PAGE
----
Monthly Archives: April 2024

Brightside & Carbrook

Former Brightside & Carbrook Co-operative Society branch, 18/20/22 Page Hall Road, Sheffield

In the late nineteenth century Sheffield, like most places, was dotted with Co-op shops selling food and all kinds of household goods.

Many co-op branches were mundane buildings which, if they survive, are difficult to recognise, but on occasions a society would make an architectural statement in the grimy streets.

The Brightside and Carbrook branch at 18/20/22 Page Hall Road, on the former tram route to Firth Park, remains a particularly spectacular landmark, faced with white faience and an elaborate composition of pilasters, aedicules and festoons. 

Its opulent interiors were photographed at the time of its opening in 1914, when smart assistants and the manager, Alf Sparkes, waited expectantly for the first customers

It served a moderately affluent community with clothing, drapery and haberdashery.  An early image shows that the fascia advertised “clothing & outfitting…boots & shoes…linoleum & carpets…drapery, millinery and costumes”.

A much later image of the frontage dated 1952, showing that the white faience had become distinctly grubby in Sheffield’s polluted atmosphere, advertises “baby linen, ribbons, laces, a millinery showroom, ladies’ & childrens’ underwear, furs, corsets, skirts [and] a mantle showroom”.

At the time it closed on June 12th 1965 the front windows advertised “Co-operative furnishing, footwear…outfitting [and] drapery”.

Since then the building has been used as Patnick’s Junk Shop (1972), Pope’s DIY superstore (1993), Khawaja & Sons Halal Supermarket and presently the Hamza Supermarket.

It was listed Grade II in 1995.

Across the road is a less regarded building, 25 Page Hall Road, which has an inscription ‘FIRTH PARK COLISEUM’ and the date 1906.  This has prompted overenthusiastic cinema enthusiasts sometimes to speculate that it was a cinema, but in fact it was a rival to the Co-op opposite.

It was owned by the outfitter Mr Samuel Alonzo Peel, who also ran the Emporium and Peel’s Stores in the nearby suburb of Brightside.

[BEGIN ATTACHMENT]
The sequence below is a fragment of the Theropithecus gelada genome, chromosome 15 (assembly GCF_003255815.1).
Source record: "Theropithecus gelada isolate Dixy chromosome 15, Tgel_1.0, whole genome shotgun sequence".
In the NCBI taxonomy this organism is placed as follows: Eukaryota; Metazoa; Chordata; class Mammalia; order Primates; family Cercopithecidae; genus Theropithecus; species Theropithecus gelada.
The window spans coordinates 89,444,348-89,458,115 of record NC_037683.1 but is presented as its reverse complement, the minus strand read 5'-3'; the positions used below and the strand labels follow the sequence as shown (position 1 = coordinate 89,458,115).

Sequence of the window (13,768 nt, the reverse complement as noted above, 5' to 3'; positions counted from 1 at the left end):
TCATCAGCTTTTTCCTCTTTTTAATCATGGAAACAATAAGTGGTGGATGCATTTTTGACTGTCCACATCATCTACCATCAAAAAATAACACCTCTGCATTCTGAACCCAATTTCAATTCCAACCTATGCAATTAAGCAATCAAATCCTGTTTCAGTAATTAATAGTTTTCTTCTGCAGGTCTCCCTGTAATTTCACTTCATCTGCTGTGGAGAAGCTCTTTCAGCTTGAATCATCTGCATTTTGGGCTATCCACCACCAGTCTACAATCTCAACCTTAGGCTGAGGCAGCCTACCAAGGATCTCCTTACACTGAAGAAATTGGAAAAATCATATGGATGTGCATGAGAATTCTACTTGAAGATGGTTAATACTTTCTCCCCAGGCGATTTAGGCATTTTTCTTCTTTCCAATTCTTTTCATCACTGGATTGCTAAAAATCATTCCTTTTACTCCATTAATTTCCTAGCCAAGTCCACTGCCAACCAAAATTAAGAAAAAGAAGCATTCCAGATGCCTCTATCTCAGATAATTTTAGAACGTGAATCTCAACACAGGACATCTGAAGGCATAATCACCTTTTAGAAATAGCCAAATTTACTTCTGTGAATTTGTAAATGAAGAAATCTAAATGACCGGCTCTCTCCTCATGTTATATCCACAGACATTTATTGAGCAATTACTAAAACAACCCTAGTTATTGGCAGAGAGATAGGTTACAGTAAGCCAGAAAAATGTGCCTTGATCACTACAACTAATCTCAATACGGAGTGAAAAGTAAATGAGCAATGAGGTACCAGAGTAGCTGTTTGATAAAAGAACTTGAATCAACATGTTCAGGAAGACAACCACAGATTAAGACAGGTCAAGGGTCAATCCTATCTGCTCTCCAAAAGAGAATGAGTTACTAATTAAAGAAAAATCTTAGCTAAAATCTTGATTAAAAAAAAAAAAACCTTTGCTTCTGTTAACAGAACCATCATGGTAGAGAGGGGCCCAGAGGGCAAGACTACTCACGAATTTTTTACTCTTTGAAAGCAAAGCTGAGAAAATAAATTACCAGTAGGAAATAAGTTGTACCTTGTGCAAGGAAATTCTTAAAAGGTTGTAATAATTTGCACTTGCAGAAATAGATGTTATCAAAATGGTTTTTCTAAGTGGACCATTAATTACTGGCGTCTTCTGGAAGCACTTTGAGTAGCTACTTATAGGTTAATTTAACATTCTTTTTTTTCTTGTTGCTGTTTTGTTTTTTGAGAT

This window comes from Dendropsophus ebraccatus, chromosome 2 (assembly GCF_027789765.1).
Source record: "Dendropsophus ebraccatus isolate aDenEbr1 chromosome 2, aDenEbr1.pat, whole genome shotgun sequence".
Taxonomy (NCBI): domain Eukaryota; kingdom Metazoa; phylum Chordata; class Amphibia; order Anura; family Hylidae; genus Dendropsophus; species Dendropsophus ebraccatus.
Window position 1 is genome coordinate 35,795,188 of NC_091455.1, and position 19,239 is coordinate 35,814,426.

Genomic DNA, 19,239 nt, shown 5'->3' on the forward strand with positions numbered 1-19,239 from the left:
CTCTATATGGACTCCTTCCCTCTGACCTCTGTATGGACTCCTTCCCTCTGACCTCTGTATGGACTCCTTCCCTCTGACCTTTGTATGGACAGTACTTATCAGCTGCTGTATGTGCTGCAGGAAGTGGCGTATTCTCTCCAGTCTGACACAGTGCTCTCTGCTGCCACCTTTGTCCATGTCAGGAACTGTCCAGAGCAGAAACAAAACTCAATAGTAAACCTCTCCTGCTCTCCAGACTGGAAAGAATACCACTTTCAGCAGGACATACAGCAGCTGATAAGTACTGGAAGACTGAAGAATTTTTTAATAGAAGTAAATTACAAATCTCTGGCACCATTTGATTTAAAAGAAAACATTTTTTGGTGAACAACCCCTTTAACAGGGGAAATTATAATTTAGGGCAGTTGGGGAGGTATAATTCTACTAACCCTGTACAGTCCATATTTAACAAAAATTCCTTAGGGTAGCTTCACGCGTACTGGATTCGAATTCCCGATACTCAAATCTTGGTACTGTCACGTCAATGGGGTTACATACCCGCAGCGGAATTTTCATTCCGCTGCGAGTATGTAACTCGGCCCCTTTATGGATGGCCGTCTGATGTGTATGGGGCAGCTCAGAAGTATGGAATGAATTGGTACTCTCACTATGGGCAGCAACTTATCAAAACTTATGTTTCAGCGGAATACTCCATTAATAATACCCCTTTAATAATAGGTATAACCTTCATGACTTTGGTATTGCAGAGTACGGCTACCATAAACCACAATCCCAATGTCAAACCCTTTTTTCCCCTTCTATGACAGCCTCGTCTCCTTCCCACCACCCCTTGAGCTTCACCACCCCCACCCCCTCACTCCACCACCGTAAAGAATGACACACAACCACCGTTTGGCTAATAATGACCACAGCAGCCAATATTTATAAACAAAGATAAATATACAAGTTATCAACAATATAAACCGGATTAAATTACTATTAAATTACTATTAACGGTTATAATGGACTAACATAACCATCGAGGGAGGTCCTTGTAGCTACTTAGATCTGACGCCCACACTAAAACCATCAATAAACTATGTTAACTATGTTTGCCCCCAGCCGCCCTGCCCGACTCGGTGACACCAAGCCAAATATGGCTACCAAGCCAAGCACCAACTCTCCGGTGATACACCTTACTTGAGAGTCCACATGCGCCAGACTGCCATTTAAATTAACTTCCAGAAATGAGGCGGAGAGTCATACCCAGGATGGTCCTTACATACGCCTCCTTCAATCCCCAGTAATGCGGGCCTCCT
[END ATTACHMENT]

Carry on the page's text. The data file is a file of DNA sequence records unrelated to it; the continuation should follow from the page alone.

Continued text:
He was provoked in May 1915 to issue the following legal notice in the Sheffield newspapers:

It has come to my knowledge that statements have been made to the effect that the above businesses are not in a good financial condition and that I have therefore been compelled to work as a Turner at one of the large firms in Sheffield.  Such a statement is untrue.  When I heard of the shortage of men (although I have been out of the trade twelve years) I returned to this trade purely from a patriotic motive.  My businesses are financially sound and if I can ascertain who the originators of the above slander are I shall be prepared to take proceedings against them… [Searching Picture Sheffield].

May 1915 is the precise date of the Lusitania riots, which destroyed many German butchers’ businesses in Sheffield and other cities:  Libraries Sheffield: From the Archives: Sheffield and the Lusitania riots of 1915 (

According to the information in Picture Sheffield, Mr Peel died in 1925.  His Coliseum survives.  When I first knew it and puzzled over the inscription in the 1970s it was a launderette.  Since 2014 it has been SK Market – Mix Potraviny.  Mix Potraviny is Slovak for “mixed food”.

Castle House

Former Brightside & Carbrook Co-operative Store, Castle House, Sheffield
Former Brightside & Carbrook Co-operative Store, Castle House, Sheffield: main staircase

The “Co-op” was the mainstay of many working-class families, particularly in the north of England, from the mid-nineteenth century until well after the Second World War.  Not only did it provide groceries and greengroceries;  it offered furniture, funerals, clothing, carpets, soap and shoes as well as banking and insurance.  The Co-operative Group remains powerful, but it has lost its proud tradition of cradle-to-grave service to customers who regained the profits of their trading through the dividend, or “divi”.

For historical reasons which were perpetuated by political inertia, there were two co-operative societies in Sheffield, the Brightside & Carbrook and the Sheffield & Ecclesall – the former based in the gritty, working-class east end and the latter serving the more affluent areas to the west.  Geography divided Sheffield’s population in shopping, just as it did in football.  Both co-ops originated in the 1860s.

Everyone remembered their “stores number”, which they gave to the shop assistant for every purchase so that at the end of the year the “divi” reached their membership account.

The Brightside & Carbrook Co-operative Society chose to plant their flagship city-centre store at the south end of Lady’s Bridge on land purchased from the City Council in 1914.

Building operations stalled until 1927, and construction revealed vestiges of the medieval Sheffield Castle, which had been dismantled in the mid-seventeenth century after the end of the Civil War.